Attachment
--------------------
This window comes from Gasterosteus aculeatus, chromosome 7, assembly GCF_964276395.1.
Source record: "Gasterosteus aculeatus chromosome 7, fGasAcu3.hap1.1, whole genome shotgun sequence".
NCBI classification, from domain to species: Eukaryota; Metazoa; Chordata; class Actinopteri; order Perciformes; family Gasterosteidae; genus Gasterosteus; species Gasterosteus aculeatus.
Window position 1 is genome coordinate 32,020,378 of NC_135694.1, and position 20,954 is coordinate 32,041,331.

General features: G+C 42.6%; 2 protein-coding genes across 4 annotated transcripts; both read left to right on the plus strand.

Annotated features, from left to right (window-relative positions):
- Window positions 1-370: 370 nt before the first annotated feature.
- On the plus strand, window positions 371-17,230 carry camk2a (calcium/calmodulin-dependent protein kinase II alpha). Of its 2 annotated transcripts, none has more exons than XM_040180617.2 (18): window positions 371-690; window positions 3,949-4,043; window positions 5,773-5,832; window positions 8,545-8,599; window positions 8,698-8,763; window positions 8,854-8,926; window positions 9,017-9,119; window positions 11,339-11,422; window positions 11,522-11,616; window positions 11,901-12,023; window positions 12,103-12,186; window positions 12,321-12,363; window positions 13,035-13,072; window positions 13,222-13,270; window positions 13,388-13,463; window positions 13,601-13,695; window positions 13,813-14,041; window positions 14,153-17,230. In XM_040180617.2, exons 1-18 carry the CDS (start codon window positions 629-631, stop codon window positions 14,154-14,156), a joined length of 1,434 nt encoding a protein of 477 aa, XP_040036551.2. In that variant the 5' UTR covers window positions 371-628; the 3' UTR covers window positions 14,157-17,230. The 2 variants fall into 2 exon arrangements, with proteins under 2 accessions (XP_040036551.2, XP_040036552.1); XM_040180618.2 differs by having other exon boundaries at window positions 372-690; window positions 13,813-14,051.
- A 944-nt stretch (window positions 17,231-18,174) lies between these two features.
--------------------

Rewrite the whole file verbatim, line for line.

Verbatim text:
This window comes from Gasterosteus aculeatus, chromosome 7, assembly GCF_964276395.1.
Source record: "Gasterosteus aculeatus chromosome 7, fGasAcu3.hap1.1, whole genome shotgun sequence".
NCBI classification, from domain to species: Eukaryota; Metazoa; Chordata; class Actinopteri; order Perciformes; family Gasterosteidae; genus Gasterosteus; species Gasterosteus aculeatus.
Window position 1 is genome coordinate 32,020,378 of NC_135694.1, and position 20,954 is coordinate 32,041,331.

General features: G+C 42.6%; 2 protein-coding genes across 4 annotated transcripts; both read left to right on the plus strand.

Annotated features, from left to right (window-relative positions):
- Window positions 1-370: 370 nt before the first annotated feature.
- On the plus strand, window positions 371-17,230 carry camk2a (calcium/calmodulin-dependent protein kinase II alpha). Of its 2 annotated transcripts, none has more exons than XM_040180617.2 (18): window positions 371-690; window positions 3,949-4,043; window positions 5,773-5,832; window positions 8,545-8,599; window positions 8,698-8,763; window positions 8,854-8,926; window positions 9,017-9,119; window positions 11,339-11,422; window positions 11,522-11,616; window positions 11,901-12,023; window positions 12,103-12,186; window positions 12,321-12,363; window positions 13,035-13,072; window positions 13,222-13,270; window positions 13,388-13,463; window positions 13,601-13,695; window positions 13,813-14,041; window positions 14,153-17,230. In XM_040180617.2, exons 1-18 carry the CDS (start codon window positions 629-631, stop codon window positions 14,154-14,156), a joined length of 1,434 nt encoding a protein of 477 aa, XP_040036551.2. In that variant the 5' UTR covers window positions 371-628; the 3' UTR covers window positions 14,157-17,230. The 2 variants fall into 2 exon arrangements, with proteins under 2 accessions (XP_040036551.2, XP_040036552.1); XM_040180618.2 differs by having other exon boundaries at window positions 372-690; window positions 13,813-14,051.
- A 944-nt stretch (window positions 17,231-18,174) lies between these two features.